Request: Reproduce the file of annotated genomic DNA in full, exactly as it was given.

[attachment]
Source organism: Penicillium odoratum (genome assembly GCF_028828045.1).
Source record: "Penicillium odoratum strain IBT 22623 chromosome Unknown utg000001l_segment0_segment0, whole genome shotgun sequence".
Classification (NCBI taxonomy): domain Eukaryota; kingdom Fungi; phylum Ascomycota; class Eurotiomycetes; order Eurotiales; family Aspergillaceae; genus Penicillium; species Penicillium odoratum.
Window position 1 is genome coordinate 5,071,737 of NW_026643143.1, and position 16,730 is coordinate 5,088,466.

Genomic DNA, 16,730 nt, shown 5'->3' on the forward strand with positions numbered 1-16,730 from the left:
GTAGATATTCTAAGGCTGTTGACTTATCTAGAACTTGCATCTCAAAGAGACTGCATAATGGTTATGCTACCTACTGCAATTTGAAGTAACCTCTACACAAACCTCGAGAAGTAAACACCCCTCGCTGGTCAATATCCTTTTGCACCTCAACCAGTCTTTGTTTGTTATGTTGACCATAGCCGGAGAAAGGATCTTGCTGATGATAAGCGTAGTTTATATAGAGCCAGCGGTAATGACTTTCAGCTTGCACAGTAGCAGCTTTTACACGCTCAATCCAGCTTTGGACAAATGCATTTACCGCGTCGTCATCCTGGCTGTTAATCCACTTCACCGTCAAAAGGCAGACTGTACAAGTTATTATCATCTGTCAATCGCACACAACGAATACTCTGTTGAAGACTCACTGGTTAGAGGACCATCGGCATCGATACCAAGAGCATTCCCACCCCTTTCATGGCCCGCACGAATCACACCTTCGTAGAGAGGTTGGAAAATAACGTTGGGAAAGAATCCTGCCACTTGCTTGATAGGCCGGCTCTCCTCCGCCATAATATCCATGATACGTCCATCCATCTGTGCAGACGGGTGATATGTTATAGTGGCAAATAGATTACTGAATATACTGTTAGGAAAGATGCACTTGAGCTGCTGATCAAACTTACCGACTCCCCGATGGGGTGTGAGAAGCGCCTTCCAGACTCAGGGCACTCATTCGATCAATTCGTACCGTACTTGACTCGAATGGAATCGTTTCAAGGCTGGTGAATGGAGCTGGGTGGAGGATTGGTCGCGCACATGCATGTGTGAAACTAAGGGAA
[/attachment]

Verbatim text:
Source organism: Penicillium odoratum (genome assembly GCF_028828045.1).
Source record: "Penicillium odoratum strain IBT 22623 chromosome Unknown utg000001l_segment0_segment0, whole genome shotgun sequence".
Classification (NCBI taxonomy): domain Eukaryota; kingdom Fungi; phylum Ascomycota; class Eurotiomycetes; order Eurotiales; family Aspergillaceae; genus Penicillium; species Penicillium odoratum.
Window position 1 is genome coordinate 5,071,737 of NW_026643143.1, and position 16,730 is coordinate 5,088,466.

Genomic DNA, 16,730 nt, shown 5'->3' on the forward strand with positions numbered 1-16,730 from the left:
GTAGATATTCTAAGGCTGTTGACTTATCTAGAACTTGCATCTCAAAGAGACTGCATAATGGTTATGCTACCTACTGCAATTTGAAGTAACCTCTACACAAACCTCGAGAAGTAAACACCCCTCGCTGGTCAATATCCTTTTGCACCTCAACCAGTCTTTGTTTGTTATGTTGACCATAGCCGGAGAAAGGATCTTGCTGATGATAAGCGTAGTTTATATAGAGCCAGCGGTAATGACTTTCAGCTTGCACAGTAGCAGCTTTTACACGCTCAATCCAGCTTTGGACAAATGCATTTACCGCGTCGTCATCCTGGCTGTTAATCCACTTCACCGTCAAAAGGCAGACTGTACAAGTTATTATCATCTGTCAATCGCACACAACGAATACTCTGTTGAAGACTCACTGGTTAGAGGACCATCGGCATCGATACCAAGAGCATTCCCACCCCTTTCATGGCCCGCACGAATCACACCTTCGTAGAGAGGTTGGAAAATAACGTTGGGAAAGAATCCTGCCACTTGCTTGATAGGCCGGCTCTCCTCCGCCATAATATCCATGATACGTCCATCCATCTGTGCAGACGGGTGATATGTTATAGTGGCAAATAGATTACTGAATATACTGTTAGGAAAGATGCACTTGAGCTGCTGATCAAACTTACCGACTCCCCGATGGGGTGTGAGAAGCGCCTTCCAGACTCAGGGCACTCATTCGATCAATTCGTACCGTACTTGACTCGAATGGAATCGTTTCAAGGCTGGTGAATGGAGCTGGGTGGAGGATTGGTCGCGCACATGCATGTGTGAAACTAAGGGAA